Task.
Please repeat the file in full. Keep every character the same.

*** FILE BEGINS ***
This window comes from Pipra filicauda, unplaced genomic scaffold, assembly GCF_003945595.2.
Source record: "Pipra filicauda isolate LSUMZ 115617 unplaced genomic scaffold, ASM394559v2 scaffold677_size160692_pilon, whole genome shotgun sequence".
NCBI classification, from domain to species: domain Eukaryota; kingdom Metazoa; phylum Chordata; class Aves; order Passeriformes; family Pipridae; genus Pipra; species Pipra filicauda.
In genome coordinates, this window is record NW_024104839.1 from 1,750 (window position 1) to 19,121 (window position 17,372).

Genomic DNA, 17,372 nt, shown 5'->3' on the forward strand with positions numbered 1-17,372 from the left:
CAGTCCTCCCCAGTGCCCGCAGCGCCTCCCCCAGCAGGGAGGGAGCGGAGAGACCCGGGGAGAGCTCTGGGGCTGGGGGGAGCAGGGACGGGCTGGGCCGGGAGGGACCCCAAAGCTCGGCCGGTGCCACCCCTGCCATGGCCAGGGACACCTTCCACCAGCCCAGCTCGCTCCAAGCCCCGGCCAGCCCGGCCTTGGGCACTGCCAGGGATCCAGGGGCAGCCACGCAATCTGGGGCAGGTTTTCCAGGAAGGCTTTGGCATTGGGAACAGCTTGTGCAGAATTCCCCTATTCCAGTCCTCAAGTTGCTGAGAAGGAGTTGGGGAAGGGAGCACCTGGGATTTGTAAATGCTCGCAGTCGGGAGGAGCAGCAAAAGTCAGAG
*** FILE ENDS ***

This window comes from Pipra filicauda, unplaced genomic scaffold, assembly GCF_003945595.2.
Source record: "Pipra filicauda isolate LSUMZ 115617 unplaced genomic scaffold, ASM394559v2 scaffold677_size160692_pilon, whole genome shotgun sequence".
NCBI classification, from domain to species: domain Eukaryota; kingdom Metazoa; phylum Chordata; class Aves; order Passeriformes; family Pipridae; genus Pipra; species Pipra filicauda.
In genome coordinates, this window is record NW_024104839.1 from 1,750 (window position 1) to 19,121 (window position 17,372).

Genomic DNA, 17,372 nt, shown 5'->3' on the forward strand with positions numbered 1-17,372 from the left:
CAGTCCTCCCCAGTGCCCGCAGCGCCTCCCCCAGCAGGGAGGGAGCGGAGAGACCCGGGGAGAGCTCTGGGGCTGGGGGGAGCAGGGACGGGCTGGGCCGGGAGGGACCCCAAAGCTCGGCCGGTGCCACCCCTGCCATGGCCAGGGACACCTTCCACCAGCCCAGCTCGCTCCAAGCCCCGGCCAGCCCGGCCTTGGGCACTGCCAGGGATCCAGGGGCAGCCACGCAATCTGGGGCAGGTTTTCCAGGAAGGCTTTGGCATTGGGAACAGCTTGTGCAGAATTCCCCTATTCCAGTCCTCAAGTTGCTGAGAAGGAGTTGGGGAAGGGAGCACCTGGGATTTGTAAATGCTCGCAGTCGGGAGGAGCAGCAAAAGTCAGAG